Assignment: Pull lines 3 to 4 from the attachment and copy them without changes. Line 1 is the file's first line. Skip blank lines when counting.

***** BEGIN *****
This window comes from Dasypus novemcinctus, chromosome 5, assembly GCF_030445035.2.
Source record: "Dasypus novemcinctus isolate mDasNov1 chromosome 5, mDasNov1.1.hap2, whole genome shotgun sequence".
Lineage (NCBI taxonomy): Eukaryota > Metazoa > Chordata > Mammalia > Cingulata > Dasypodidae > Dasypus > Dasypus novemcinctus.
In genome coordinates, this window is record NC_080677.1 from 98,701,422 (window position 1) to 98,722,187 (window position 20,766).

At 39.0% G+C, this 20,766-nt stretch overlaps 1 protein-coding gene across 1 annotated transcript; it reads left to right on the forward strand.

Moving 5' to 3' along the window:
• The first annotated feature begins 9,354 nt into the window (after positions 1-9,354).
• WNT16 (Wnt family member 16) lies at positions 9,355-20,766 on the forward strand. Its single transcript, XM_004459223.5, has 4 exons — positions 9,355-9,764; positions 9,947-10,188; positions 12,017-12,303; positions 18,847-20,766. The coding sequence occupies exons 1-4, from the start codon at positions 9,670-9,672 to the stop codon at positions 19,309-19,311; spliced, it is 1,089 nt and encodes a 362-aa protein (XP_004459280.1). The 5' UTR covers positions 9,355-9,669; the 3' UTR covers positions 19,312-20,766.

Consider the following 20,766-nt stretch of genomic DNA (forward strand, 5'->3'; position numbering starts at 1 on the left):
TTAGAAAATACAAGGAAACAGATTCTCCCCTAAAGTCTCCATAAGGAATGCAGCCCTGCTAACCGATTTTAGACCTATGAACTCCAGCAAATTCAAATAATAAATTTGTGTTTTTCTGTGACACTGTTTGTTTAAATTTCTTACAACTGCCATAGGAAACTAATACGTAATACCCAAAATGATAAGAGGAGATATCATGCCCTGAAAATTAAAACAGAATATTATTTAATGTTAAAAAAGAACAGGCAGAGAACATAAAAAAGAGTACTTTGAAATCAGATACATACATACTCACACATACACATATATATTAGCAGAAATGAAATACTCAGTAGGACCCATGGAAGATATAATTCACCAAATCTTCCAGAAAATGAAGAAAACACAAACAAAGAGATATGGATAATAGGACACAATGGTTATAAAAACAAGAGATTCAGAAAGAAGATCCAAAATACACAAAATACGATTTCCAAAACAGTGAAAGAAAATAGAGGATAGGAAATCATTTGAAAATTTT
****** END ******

Lineage (NCBI taxonomy): Eukaryota > Metazoa > Chordata > Mammalia > Cingulata > Dasypodidae > Dasypus > Dasypus novemcinctus.
In genome coordinates, this window is record NC_080677.1 from 98,701,422 (window position 1) to 98,722,187 (window position 20,766).